SpaceX cargo successfully launches cargo to ISS Thursday

Published: Updated:
FILE: SpaceX Falcon Heavy rocket launches from the Kennedy Space Center on April 11, 2019 – Photo courtesy of SpaceX.

Launch of a SpaceX Falcon 9 rocket carrying a Dragon cargo ship bound for the International Space Station launched night. It was initially scrubbed Wednesday because of thunderstorms and thick clouds near the Cape Canaveral launch pad.

How to watch the SpaceX launch Thursday

  • What: SpaceX Falcon 9 rocket launch and Dragon cargo ship
  • Date: July 25, 2019
  • Time: 6:01:56 p.m. ET (no launch window)
  • Location: Launch complex 40, Cape Canaveral Air Force Station, Florida
  • Live stream: Watch the online stream in player above or click HERE.

The flight marks SpaceX’s 18th cargo run to the space station. The Dragon supply ship atop the Falcon 9 is making its third trip to the lab complex, this time loaded with 5,000 pounds of crew supplies, equipment and high-tech science gear, including a low-tech container of bright green Nickelodeon “slime” for educational outreach.

Also on board: refurbished spacesuit components and a 1,200-pound commercial crew ship docking mechanism to replace one lost in a 2015 Falcon 9 launch failure.

After installation during a planned August spacewalk, international docking adapter No. 3 will provide a second U.S. port for visiting crew ships being built by Boeing and SpaceX that fly themselves all the way in for docking. Two other NASA ports are available for SpaceX, Northrop Grumman and Japanese cargo ships that rely on the station’s robot arm for capture and berthing.

“We are very excited about getting IDA-3 on board,” said Jason August, IDA project manager at the Johnson Space Center in Houston. “This is critical in our path to allowing our commercial partners to ferry crew members to and from the ISS.”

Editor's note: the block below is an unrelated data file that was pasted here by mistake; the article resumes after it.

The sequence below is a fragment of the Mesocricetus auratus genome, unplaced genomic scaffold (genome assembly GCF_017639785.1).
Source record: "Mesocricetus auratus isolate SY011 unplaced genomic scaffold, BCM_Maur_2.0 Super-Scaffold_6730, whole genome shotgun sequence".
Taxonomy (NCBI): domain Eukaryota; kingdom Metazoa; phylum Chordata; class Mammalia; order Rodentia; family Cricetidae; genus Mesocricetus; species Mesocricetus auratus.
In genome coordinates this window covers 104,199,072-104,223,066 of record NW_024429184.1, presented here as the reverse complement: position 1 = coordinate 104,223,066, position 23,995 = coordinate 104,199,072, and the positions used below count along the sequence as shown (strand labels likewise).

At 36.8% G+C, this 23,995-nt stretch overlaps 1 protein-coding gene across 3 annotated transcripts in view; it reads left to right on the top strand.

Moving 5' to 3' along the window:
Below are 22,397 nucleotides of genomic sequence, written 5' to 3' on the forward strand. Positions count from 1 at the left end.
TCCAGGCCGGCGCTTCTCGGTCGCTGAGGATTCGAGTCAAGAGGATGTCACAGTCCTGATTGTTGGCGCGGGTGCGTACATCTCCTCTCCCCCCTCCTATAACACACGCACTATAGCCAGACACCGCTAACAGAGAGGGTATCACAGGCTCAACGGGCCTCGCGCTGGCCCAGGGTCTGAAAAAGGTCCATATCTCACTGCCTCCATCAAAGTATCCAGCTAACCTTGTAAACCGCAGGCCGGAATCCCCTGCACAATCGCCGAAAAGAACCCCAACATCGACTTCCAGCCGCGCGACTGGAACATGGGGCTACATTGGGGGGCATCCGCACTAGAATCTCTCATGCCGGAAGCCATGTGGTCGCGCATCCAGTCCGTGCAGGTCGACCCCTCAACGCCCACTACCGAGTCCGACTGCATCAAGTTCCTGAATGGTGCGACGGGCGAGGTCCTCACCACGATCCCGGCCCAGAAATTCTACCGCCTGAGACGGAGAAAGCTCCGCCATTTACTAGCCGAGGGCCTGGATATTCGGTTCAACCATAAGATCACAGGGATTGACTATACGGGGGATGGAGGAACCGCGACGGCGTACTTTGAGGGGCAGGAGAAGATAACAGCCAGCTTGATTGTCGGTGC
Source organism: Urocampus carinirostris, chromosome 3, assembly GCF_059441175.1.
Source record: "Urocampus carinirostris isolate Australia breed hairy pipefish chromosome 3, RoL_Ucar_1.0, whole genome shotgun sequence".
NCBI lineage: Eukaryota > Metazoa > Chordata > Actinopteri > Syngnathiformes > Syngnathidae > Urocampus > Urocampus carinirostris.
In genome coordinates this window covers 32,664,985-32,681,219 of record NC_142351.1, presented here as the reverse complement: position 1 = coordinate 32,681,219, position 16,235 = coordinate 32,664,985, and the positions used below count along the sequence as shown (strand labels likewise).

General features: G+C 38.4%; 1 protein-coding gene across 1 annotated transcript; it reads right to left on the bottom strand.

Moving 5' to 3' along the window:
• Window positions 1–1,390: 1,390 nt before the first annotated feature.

Liftoff from pad 40 at the Cape Canaveral Air Force Station was targeted for 6:24 p.m., the moment Earth’s rotation carried the booster into the plane of the space station’s orbit. SpaceX planned to attempt recovery of the Falcon 9’s first stage, which first flew in May, with a landing back at the Air Force station about eight minutes after launch.

But afternoon thunderstorms, thick clouds and electrically active anvil clouds blossomed across Florida “space coast” throughout the afternoon, violating launch commit criteria. At the T-minus 30-second mark, mission managers ordered a 24-hour scrub, delaying takeoff to 6:01 p.m. Thursday. Forecasters expected a 70% chance of more bad weather.

If the rocket fails to to get off the ground Thursday, launch could be delayed to around Aug. 1 because of the station’s orbit, the Falcon 9’s ability to chase it down and to avoid conflicts with a Russian cargo launch July 31.

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